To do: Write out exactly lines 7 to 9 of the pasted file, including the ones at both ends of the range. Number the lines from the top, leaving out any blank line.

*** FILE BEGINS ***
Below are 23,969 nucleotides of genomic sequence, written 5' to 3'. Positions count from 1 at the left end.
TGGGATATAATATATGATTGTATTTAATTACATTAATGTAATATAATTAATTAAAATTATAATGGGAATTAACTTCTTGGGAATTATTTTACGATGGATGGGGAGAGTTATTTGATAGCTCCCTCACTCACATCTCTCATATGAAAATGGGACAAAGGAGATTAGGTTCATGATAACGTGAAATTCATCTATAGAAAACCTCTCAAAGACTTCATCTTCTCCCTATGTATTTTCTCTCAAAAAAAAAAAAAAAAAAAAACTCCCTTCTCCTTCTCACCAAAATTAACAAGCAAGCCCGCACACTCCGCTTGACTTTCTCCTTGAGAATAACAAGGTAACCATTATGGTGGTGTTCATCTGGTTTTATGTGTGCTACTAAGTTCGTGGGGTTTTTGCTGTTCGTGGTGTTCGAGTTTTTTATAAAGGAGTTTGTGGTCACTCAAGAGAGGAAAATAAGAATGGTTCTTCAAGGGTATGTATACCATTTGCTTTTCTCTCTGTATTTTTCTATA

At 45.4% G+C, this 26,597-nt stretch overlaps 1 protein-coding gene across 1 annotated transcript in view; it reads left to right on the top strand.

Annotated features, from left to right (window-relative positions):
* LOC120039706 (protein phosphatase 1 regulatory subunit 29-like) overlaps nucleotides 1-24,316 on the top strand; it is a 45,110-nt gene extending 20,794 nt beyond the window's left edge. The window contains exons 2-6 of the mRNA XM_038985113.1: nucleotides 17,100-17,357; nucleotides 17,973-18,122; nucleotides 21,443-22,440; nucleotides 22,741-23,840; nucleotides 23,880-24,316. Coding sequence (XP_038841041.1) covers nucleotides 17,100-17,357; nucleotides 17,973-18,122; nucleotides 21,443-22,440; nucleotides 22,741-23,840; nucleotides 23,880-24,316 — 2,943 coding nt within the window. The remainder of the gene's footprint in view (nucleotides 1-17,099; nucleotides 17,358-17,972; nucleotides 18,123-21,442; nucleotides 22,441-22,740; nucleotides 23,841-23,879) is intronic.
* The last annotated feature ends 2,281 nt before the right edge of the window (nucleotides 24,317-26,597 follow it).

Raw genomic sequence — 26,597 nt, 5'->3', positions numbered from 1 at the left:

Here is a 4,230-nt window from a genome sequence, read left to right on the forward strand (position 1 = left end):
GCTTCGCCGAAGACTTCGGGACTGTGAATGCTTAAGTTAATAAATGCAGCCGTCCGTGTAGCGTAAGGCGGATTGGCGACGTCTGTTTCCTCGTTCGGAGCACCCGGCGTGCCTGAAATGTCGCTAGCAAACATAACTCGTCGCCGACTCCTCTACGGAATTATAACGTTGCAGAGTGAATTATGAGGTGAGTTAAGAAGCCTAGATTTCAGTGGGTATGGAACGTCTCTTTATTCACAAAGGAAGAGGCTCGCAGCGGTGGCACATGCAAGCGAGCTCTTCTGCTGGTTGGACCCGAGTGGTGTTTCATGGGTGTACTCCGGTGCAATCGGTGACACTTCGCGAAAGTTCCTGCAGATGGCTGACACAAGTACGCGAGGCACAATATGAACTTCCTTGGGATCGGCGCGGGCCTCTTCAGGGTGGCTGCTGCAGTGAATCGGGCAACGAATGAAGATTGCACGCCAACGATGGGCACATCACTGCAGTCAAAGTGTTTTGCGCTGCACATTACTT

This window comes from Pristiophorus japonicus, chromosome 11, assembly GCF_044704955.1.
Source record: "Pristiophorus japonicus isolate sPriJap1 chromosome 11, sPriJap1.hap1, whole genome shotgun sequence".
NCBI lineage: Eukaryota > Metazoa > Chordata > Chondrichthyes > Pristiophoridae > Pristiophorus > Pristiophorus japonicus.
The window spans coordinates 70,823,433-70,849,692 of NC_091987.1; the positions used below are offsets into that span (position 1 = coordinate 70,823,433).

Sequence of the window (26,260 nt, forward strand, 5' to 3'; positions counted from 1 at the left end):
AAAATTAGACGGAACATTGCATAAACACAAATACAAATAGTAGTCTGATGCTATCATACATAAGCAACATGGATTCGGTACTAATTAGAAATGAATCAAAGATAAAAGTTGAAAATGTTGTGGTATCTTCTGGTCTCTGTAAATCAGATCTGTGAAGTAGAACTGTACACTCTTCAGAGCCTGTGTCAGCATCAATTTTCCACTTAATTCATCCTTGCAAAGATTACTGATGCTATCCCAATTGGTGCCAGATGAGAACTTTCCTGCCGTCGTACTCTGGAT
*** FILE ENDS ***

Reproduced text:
Raw genomic sequence — 26,597 nt, 5'->3', positions numbered from 1 at the left:

Here is a 4,230-nt window from a genome sequence, read left to right on the forward strand (position 1 = left end):
GCTTCGCCGAAGACTTCGGGACTGTGAATGCTTAAGTTAATAAATGCAGCCGTCCGTGTAGCGTAAGGCGGATTGGCGACGTCTGTTTCCTCGTTCGGAGCACCCGGCGTGCCTGAAATGTCGCTAGCAAACATAACTCGTCGCCGACTCCTCTACGGAATTATAACGTTGCAGAGTGAATTATGAGGTGAGTTAAGAAGCCTAGATTTCAGTGGGTATGGAACGTCTCTTTATTCACAAAGGAAGAGGCTCGCAGCGGTGGCACATGCAAGCGAGCTCTTCTGCTGGTTGGACCCGAGTGGTGTTTCATGGGTGTACTCCGGTGCAATCGGTGACACTTCGCGAAAGTTCCTGCAGATGGCTGACACAAGTACGCGAGGCACAATATGAACTTCCTTGGGATCGGCGCGGGCCTCTTCAGGGTGGCTGCTGCAGTGAATCGGGCAACGAATGAAGATTGCACGCCAACGATGGGCACATCACTGCAGTCAAAGTGTTTTGCGCTGCACATTACTT